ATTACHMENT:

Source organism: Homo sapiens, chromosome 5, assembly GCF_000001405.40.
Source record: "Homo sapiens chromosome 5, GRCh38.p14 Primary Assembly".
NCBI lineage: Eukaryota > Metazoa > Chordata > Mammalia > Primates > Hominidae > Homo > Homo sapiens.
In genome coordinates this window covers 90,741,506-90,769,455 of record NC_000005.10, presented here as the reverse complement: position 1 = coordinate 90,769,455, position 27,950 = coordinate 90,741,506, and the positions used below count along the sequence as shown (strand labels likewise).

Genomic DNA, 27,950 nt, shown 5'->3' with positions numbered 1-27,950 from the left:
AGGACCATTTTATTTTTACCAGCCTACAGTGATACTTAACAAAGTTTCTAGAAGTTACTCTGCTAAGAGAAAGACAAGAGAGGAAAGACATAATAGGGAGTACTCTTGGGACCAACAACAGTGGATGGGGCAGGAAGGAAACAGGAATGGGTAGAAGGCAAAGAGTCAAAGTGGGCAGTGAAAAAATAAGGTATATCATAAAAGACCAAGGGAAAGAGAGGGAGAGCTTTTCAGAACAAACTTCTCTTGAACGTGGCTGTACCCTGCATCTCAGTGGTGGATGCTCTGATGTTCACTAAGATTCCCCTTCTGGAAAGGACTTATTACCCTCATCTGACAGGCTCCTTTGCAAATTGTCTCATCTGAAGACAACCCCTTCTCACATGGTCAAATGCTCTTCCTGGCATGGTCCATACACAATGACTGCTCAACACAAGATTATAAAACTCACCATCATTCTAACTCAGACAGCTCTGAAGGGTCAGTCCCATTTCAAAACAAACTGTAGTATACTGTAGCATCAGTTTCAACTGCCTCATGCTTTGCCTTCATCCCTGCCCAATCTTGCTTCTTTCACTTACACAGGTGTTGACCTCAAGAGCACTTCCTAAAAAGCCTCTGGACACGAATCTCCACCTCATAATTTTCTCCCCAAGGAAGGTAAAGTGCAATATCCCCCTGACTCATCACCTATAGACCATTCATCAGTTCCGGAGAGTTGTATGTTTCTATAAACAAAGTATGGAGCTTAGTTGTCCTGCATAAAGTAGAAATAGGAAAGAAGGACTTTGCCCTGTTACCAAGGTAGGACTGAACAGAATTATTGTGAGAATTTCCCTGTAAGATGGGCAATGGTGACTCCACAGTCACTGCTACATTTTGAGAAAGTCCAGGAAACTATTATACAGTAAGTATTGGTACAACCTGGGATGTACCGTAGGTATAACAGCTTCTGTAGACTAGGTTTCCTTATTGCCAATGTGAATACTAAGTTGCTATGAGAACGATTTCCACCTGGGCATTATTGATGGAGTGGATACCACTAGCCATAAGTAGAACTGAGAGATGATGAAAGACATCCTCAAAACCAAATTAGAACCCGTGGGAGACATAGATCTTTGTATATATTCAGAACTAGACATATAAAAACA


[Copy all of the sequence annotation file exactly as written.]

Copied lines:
Source organism: Homo sapiens, chromosome 5, assembly GCF_000001405.40.
Source record: "Homo sapiens chromosome 5, GRCh38.p14 Primary Assembly".
NCBI lineage: Eukaryota > Metazoa > Chordata > Mammalia > Primates > Hominidae > Homo > Homo sapiens.
In genome coordinates this window covers 90,741,506-90,769,455 of record NC_000005.10, presented here as the reverse complement: position 1 = coordinate 90,769,455, position 27,950 = coordinate 90,741,506, and the positions used below count along the sequence as shown (strand labels likewise).

Genomic DNA, 27,950 nt, shown 5'->3' with positions numbered 1-27,950 from the left:
AGGACCATTTTATTTTTACCAGCCTACAGTGATACTTAACAAAGTTTCTAGAAGTTACTCTGCTAAGAGAAAGACAAGAGAGGAAAGACATAATAGGGAGTACTCTTGGGACCAACAACAGTGGATGGGGCAGGAAGGAAACAGGAATGGGTAGAAGGCAAAGAGTCAAAGTGGGCAGTGAAAAAATAAGGTATATCATAAAAGACCAAGGGAAAGAGAGGGAGAGCTTTTCAGAACAAACTTCTCTTGAACGTGGCTGTACCCTGCATCTCAGTGGTGGATGCTCTGATGTTCACTAAGATTCCCCTTCTGGAAAGGACTTATTACCCTCATCTGACAGGCTCCTTTGCAAATTGTCTCATCTGAAGACAACCCCTTCTCACATGGTCAAATGCTCTTCCTGGCATGGTCCATACACAATGACTGCTCAACACAAGATTATAAAACTCACCATCATTCTAACTCAGACAGCTCTGAAGGGTCAGTCCCATTTCAAAACAAACTGTAGTATACTGTAGCATCAGTTTCAACTGCCTCATGCTTTGCCTTCATCCCTGCCCAATCTTGCTTCTTTCACTTACACAGGTGTTGACCTCAAGAGCACTTCCTAAAAAGCCTCTGGACACGAATCTCCACCTCATAATTTTCTCCCCAAGGAAGGTAAAGTGCAATATCCCCCTGACTCATCACCTATAGACCATTCATCAGTTCCGGAGAGTTGTATGTTTCTATAAACAAAGTATGGAGCTTAGTTGTCCTGCATAAAGTAGAAATAGGAAAGAAGGACTTTGCCCTGTTACCAAGGTAGGACTGAACAGAATTATTGTGAGAATTTCCCTGTAAGATGGGCAATGGTGACTCCACAGTCACTGCTACATTTTGAGAAAGTCCAGGAAACTATTATACAGTAAGTATTGGTACAACCTGGGATGTACCGTAGGTATAACAGCTTCTGTAGACTAGGTTTCCTTATTGCCAATGTGAATACTAAGTTGCTATGAGAACGATTTCCACCTGGGCATTATTGATGGAGTGGATACCACTAGCCATAAGTAGAACTGAGAGATGATGAAAGACATCCTCAAAACCAAATTAGAACCCGTGGGAGACATAGATCTTTGTATATATTCAGAACTAGACATATAAAAACA